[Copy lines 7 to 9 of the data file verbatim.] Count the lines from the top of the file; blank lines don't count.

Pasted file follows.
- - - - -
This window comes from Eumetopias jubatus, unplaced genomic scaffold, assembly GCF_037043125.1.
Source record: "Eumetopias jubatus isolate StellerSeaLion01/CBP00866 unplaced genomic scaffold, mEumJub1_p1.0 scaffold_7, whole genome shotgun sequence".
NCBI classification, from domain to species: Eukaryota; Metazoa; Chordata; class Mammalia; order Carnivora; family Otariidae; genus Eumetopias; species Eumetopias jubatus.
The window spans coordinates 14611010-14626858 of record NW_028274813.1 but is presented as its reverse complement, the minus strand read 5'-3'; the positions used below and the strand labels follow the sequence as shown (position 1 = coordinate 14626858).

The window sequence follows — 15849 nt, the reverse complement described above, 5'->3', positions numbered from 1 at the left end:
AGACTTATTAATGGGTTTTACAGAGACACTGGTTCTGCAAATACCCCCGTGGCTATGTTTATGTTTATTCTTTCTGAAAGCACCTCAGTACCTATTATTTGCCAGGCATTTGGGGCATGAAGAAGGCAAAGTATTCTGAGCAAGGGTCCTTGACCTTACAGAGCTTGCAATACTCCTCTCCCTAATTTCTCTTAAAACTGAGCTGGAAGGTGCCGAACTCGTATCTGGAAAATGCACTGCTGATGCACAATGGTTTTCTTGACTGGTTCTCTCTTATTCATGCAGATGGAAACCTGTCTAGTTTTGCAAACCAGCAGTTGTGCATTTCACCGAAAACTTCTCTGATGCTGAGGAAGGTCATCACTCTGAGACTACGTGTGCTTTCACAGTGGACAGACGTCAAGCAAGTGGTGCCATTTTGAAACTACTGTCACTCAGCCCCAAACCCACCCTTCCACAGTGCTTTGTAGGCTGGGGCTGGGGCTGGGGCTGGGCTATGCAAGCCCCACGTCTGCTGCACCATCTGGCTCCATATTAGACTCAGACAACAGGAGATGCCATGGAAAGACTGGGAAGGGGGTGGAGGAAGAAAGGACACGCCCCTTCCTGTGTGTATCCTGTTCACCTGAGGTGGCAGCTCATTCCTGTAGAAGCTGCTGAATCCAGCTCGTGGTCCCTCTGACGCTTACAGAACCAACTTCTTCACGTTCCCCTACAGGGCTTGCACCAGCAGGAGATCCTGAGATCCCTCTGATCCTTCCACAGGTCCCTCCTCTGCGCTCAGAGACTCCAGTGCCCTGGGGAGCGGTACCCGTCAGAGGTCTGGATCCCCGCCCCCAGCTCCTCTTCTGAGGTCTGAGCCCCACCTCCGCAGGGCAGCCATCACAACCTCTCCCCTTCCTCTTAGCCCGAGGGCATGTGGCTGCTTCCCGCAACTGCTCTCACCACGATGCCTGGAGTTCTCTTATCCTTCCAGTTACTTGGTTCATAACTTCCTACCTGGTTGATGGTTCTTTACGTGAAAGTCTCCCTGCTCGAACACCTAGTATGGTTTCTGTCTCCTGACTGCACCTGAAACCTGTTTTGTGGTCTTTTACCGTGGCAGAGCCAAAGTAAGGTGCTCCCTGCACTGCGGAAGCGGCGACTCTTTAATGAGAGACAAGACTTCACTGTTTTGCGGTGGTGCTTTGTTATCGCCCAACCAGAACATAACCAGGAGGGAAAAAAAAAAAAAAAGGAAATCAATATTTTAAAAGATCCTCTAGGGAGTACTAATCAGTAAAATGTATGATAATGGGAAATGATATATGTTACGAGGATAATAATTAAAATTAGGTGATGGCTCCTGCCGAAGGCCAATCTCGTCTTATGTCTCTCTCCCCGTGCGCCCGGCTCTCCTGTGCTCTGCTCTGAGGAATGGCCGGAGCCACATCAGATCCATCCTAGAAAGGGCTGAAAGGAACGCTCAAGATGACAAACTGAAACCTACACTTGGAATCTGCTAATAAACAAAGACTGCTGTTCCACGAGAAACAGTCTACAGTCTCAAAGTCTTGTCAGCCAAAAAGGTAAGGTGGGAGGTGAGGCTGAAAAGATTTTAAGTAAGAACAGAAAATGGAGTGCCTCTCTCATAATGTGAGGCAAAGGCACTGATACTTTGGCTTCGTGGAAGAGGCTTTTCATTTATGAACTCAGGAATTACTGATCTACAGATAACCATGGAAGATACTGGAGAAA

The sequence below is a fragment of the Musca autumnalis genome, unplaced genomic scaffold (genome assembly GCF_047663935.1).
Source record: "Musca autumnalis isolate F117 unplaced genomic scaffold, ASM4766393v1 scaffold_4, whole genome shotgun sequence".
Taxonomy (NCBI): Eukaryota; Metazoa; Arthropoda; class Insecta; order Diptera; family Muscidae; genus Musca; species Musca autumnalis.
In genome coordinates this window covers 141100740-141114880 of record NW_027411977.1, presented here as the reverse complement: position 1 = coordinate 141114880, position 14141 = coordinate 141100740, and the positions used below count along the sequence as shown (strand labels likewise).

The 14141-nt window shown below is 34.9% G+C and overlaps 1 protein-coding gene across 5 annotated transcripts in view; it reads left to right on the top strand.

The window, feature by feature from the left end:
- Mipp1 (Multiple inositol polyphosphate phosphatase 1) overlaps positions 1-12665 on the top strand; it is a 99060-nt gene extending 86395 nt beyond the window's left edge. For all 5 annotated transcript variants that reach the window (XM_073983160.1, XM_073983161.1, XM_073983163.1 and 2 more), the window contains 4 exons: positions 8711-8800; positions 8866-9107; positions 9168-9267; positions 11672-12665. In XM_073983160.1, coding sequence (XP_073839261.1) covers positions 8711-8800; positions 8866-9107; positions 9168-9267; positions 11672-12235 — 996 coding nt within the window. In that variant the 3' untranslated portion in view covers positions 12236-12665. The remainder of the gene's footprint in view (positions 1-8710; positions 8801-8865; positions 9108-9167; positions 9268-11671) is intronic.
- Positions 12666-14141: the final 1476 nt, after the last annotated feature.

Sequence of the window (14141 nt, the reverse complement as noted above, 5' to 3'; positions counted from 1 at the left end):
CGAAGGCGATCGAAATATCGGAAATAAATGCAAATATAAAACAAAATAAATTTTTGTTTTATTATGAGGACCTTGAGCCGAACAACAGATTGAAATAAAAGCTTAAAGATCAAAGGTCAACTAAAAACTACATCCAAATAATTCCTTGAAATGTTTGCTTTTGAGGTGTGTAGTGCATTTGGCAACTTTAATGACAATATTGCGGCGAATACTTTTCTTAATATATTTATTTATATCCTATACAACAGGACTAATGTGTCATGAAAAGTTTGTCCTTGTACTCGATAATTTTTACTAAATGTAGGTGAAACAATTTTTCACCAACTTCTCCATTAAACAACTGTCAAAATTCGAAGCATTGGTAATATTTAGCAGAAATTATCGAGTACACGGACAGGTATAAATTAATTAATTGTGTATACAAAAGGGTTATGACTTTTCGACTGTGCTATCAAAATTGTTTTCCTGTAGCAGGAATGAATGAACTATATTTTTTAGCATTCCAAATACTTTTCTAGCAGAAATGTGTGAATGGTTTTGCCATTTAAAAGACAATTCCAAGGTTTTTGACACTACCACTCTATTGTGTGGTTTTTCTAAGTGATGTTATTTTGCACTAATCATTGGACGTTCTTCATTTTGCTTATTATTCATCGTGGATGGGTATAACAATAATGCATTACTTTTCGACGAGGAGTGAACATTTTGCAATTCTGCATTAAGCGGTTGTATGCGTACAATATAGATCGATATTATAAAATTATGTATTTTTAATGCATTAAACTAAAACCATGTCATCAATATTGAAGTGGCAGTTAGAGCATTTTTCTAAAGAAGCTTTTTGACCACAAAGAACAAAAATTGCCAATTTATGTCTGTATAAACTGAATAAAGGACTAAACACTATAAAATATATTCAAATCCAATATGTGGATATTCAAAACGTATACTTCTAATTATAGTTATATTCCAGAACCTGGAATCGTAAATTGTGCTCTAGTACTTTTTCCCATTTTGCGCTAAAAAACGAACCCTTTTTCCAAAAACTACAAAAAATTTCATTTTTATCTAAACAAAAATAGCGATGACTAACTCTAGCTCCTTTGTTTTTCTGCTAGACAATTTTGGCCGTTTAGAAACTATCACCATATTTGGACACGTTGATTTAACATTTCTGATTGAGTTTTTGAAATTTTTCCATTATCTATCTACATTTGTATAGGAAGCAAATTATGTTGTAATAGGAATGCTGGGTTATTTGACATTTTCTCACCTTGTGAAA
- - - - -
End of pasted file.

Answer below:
The sequence below is a fragment of the Musca autumnalis genome, unplaced genomic scaffold (genome assembly GCF_047663935.1).
Source record: "Musca autumnalis isolate F117 unplaced genomic scaffold, ASM4766393v1 scaffold_4, whole genome shotgun sequence".
Taxonomy (NCBI): Eukaryota; Metazoa; Arthropoda; class Insecta; order Diptera; family Muscidae; genus Musca; species Musca autumnalis.